You may have hope! L&I might – might – show some mercy in the following cases:

  • It’s been less than 18 months since the permit was issued, and work hasn’t started yet

If L&I lets you reinstate such a permit, keep in mind that you have to start work within those 18 months: if you try to get an expired building permit reinstated 17 months after it was issued, and L&I allows it, you have to start work within one month or else the permit is dead for good.

  • Work stalled, but it’s been less than a year since your last documented progress

In this case, you still have to pay violation fees for letting the permit lapse while work stalled, but L&I might let you revive it.

  • The permit is part of a larger project, and the permits for that larger project are active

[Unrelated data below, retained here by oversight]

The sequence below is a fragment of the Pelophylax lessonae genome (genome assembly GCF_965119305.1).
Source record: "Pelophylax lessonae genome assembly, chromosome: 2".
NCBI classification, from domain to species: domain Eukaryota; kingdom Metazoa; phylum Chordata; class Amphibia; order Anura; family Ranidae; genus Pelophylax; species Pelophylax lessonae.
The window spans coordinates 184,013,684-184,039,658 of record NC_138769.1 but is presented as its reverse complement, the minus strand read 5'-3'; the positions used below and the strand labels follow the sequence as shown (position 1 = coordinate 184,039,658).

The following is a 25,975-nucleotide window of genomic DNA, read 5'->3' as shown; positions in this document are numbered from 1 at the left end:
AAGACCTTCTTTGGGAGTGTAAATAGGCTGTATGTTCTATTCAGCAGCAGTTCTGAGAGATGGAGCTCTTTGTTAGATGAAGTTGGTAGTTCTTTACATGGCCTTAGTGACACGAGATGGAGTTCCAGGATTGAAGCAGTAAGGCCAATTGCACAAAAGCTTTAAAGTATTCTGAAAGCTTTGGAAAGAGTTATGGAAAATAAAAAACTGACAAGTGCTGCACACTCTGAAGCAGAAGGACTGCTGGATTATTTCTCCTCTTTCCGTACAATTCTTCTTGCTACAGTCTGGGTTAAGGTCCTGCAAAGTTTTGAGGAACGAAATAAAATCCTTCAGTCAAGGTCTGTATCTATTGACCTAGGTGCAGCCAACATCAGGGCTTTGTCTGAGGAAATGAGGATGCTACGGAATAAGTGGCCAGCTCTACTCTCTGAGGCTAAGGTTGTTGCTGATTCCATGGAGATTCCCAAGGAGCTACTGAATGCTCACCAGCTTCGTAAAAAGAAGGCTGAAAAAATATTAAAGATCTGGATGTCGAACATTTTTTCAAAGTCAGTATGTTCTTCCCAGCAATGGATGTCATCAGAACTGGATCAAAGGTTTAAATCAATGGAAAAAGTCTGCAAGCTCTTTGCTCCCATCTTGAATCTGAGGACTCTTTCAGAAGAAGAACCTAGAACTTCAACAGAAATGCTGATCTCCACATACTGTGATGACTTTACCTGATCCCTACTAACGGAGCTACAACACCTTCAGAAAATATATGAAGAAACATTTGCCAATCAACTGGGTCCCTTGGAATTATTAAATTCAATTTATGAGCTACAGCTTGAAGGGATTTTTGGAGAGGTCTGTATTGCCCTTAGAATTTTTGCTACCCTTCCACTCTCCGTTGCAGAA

Whenever you start a development project that requires a lot of permits, work on any of those permits is supposed to keep the overall project active. Now, this is not how this always works in practice! The best way to deal with multi-permit projects is to get inspections on each permit every six months, just like you would for a single-permit project. But if one of the permits gets lost in the calendar, you can work with L&I to reactivate it, as long as the project’s other permits are active.

This sometimes comes up on smaller multi-permit projects too: for example, on single-family new construction. That simple new construction requires HVAC, electrical, plumbing, and sprinkler permits. If any of those permits slips past the expiration date, you should be able to get L&I to revive it if – if! – the overall building permit for the new house is active and in good standing.